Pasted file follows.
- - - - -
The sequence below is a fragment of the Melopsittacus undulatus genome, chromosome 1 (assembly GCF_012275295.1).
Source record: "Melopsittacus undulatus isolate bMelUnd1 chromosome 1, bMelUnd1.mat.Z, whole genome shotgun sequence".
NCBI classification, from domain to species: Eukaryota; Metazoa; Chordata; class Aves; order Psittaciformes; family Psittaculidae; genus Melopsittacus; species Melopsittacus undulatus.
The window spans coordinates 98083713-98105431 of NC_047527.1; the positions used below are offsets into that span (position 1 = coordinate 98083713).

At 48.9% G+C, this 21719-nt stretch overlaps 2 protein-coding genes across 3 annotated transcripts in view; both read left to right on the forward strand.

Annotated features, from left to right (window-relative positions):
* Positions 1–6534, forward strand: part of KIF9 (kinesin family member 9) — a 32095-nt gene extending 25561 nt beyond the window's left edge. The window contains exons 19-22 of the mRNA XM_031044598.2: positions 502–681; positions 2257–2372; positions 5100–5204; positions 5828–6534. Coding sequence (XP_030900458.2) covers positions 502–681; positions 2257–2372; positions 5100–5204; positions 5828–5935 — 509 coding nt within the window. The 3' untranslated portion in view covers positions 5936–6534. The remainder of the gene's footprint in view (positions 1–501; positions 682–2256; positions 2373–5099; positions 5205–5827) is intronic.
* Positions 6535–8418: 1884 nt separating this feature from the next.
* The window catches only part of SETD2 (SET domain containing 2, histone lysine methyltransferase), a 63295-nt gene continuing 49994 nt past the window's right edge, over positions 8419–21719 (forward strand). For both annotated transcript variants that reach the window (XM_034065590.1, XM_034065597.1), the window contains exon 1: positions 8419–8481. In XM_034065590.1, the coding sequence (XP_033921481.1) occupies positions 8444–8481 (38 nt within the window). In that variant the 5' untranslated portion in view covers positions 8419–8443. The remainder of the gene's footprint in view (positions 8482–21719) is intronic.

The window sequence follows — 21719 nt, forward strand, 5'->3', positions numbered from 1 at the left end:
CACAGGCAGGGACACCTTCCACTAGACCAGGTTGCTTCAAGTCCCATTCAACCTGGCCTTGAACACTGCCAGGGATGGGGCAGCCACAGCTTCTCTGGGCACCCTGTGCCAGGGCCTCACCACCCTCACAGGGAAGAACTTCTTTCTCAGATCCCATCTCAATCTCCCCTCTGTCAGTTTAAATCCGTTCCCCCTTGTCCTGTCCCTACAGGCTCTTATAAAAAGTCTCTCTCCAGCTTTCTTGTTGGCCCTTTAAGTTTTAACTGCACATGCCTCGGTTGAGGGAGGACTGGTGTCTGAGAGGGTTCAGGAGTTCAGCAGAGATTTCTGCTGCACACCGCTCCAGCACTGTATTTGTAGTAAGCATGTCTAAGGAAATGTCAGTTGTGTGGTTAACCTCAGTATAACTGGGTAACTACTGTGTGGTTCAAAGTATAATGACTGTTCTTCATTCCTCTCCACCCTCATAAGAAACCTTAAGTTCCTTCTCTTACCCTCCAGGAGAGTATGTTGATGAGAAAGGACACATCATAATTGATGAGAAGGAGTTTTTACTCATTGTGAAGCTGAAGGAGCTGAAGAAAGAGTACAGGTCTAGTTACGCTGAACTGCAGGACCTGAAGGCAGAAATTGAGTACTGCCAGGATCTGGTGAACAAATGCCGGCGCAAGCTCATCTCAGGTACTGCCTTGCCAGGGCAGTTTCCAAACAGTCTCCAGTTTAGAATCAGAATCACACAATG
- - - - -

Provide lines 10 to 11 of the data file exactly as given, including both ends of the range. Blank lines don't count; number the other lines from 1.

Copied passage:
The window sequence follows — 21719 nt, forward strand, 5'->3', positions numbered from 1 at the left end:
CACAGGCAGGGACACCTTCCACTAGACCAGGTTGCTTCAAGTCCCATTCAACCTGGCCTTGAACACTGCCAGGGATGGGGCAGCCACAGCTTCTCTGGGCACCCTGTGCCAGGGCCTCACCACCCTCACAGGGAAGAACTTCTTTCTCAGATCCCATCTCAATCTCCCCTCTGTCAGTTTAAATCCGTTCCCCCTTGTCCTGTCCCTACAGGCTCTTATAAAAAGTCTCTCTCCAGCTTTCTTGTTGGCCCTTTAAGTTTTAACTGCACATGCCTCGGTTGAGGGAGGACTGGTGTCTGAGAGGGTTCAGGAGTTCAGCAGAGATTTCTGCTGCACACCGCTCCAGCACTGTATTTGTAGTAAGCATGTCTAAGGAAATGTCAGTTGTGTGGTTAACCTCAGTATAACTGGGTAACTACTGTGTGGTTCAAAGTATAATGACTGTTCTTCATTCCTCTCCACCCTCATAAGAAACCTTAAGTTCCTTCTCTTACCCTCCAGGAGAGTATGTTGATGAGAAAGGACACATCATAATTGATGAGAAGGAGTTTTTACTCATTGTGAAGCTGAAGGAGCTGAAGAAAGAGTACAGGTCTAGTTACGCTGAACTGCAGGACCTGAAGGCAGAAATTGAGTACTGCCAGGATCTGGTGAACAAATGCCGGCGCAAGCTCATCTCAGGTACTGCCTTGCCAGGGCAGTTTCCAAACAGTCTCCAGTTTAGAATCAGAATCACACAATG